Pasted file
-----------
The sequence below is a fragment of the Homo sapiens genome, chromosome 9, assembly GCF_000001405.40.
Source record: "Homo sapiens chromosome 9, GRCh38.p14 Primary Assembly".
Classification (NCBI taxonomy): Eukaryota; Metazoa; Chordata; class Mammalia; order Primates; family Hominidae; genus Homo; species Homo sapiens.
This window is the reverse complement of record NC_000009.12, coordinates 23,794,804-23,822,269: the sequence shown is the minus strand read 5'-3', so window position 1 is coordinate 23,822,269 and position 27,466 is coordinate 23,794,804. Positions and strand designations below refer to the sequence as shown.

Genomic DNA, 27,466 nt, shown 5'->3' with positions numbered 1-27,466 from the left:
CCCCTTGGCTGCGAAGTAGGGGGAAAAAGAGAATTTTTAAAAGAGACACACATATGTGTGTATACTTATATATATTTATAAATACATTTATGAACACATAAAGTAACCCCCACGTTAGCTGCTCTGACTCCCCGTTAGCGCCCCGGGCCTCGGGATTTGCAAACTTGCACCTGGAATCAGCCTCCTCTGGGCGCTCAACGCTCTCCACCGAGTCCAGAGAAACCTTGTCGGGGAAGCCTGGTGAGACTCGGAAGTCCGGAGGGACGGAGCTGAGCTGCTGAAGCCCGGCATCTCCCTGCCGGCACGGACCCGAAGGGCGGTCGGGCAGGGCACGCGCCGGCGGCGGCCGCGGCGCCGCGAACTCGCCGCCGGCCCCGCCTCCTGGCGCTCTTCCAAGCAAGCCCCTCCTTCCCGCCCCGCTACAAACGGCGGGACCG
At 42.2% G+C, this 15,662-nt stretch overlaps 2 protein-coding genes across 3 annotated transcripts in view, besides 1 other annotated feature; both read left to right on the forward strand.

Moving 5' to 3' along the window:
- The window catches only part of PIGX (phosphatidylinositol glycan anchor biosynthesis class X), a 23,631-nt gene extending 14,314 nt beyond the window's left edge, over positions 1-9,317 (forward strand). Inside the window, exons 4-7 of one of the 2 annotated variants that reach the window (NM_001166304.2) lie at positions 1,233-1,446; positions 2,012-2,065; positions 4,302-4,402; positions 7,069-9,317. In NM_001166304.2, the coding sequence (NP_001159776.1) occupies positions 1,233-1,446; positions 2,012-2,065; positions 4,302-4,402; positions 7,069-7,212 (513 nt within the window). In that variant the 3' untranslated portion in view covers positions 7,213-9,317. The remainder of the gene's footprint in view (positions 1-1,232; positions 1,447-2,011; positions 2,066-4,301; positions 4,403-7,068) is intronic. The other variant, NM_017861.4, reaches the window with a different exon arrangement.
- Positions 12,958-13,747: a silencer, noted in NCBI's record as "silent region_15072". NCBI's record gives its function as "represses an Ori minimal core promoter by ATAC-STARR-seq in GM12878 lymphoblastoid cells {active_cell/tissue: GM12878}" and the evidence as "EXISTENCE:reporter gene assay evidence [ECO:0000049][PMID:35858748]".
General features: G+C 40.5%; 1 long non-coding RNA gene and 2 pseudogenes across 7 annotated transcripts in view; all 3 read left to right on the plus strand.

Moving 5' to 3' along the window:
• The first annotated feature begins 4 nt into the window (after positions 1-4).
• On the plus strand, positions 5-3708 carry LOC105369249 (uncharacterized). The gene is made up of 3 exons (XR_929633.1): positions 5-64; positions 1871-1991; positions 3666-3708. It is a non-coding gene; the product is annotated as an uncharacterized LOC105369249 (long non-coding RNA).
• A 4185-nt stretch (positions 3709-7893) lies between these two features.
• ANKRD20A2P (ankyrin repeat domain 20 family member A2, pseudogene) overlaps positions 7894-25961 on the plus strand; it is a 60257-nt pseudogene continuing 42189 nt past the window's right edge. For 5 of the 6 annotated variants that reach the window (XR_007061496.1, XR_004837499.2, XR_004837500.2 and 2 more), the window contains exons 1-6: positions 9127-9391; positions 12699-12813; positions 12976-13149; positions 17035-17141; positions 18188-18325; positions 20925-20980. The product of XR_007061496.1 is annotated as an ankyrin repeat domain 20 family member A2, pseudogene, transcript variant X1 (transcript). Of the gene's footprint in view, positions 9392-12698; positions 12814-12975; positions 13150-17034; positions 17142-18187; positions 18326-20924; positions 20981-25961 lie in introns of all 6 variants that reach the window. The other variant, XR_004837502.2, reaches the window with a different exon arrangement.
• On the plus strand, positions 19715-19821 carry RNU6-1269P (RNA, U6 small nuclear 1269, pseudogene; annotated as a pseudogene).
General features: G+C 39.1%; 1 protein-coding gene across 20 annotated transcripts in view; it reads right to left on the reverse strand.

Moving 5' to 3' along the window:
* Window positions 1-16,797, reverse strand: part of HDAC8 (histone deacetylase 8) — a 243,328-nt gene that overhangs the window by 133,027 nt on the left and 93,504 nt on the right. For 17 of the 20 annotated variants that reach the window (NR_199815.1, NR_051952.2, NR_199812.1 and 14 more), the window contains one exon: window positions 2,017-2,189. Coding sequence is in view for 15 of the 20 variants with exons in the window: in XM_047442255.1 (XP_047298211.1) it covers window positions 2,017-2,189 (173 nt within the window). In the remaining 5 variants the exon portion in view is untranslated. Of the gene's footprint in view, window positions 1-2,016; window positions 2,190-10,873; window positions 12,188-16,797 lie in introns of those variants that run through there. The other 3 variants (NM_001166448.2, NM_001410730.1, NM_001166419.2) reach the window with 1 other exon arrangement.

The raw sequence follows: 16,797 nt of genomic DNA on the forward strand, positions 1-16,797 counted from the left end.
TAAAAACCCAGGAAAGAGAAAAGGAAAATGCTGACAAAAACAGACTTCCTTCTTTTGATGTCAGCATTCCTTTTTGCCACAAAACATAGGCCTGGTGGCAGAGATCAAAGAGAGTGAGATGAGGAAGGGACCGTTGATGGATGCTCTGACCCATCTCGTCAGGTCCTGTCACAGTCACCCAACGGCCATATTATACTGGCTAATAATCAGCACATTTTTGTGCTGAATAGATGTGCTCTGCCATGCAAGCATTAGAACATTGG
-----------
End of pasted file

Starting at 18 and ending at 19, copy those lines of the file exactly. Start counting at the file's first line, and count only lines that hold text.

General features: G+C 39.1%; 1 protein-coding gene across 20 annotated transcripts in view; it reads right to left on the reverse strand.

Moving 5' to 3' along the window: